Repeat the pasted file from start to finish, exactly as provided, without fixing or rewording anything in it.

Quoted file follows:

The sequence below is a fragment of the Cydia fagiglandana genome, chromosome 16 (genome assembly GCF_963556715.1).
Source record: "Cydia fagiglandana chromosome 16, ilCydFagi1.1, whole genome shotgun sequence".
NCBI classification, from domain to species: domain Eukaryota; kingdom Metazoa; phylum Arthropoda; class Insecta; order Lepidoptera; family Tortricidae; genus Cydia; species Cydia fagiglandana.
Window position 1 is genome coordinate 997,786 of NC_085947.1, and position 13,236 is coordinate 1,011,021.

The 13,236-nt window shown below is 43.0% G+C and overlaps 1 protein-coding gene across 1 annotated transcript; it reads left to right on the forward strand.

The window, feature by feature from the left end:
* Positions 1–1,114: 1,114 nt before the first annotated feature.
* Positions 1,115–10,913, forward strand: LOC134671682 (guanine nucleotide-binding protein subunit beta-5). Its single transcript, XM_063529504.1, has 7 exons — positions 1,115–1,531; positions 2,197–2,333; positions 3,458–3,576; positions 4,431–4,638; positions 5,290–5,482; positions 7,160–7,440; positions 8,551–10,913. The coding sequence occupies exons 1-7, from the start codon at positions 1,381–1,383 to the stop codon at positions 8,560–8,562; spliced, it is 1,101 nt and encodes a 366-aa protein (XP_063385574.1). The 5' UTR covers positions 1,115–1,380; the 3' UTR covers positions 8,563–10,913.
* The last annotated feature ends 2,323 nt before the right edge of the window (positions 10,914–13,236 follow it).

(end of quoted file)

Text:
The sequence below is a fragment of the Cydia fagiglandana genome, chromosome 16 (genome assembly GCF_963556715.1).
Source record: "Cydia fagiglandana chromosome 16, ilCydFagi1.1, whole genome shotgun sequence".
NCBI classification, from domain to species: domain Eukaryota; kingdom Metazoa; phylum Arthropoda; class Insecta; order Lepidoptera; family Tortricidae; genus Cydia; species Cydia fagiglandana.
Window position 1 is genome coordinate 997,786 of NC_085947.1, and position 13,236 is coordinate 1,011,021.

The 13,236-nt window shown below is 43.0% G+C and overlaps 1 protein-coding gene across 1 annotated transcript; it reads left to right on the forward strand.

The window, feature by feature from the left end:
* Positions 1–1,114: 1,114 nt before the first annotated feature.
* Positions 1,115–10,913, forward strand: LOC134671682 (guanine nucleotide-binding protein subunit beta-5). Its single transcript, XM_063529504.1, has 7 exons — positions 1,115–1,531; positions 2,197–2,333; positions 3,458–3,576; positions 4,431–4,638; positions 5,290–5,482; positions 7,160–7,440; positions 8,551–10,913. The coding sequence occupies exons 1-7, from the start codon at positions 1,381–1,383 to the stop codon at positions 8,560–8,562; spliced, it is 1,101 nt and encodes a 366-aa protein (XP_063385574.1). The 5' UTR covers positions 1,115–1,380; the 3' UTR covers positions 8,563–10,913.
* The last annotated feature ends 2,323 nt before the right edge of the window (positions 10,914–13,236 follow it).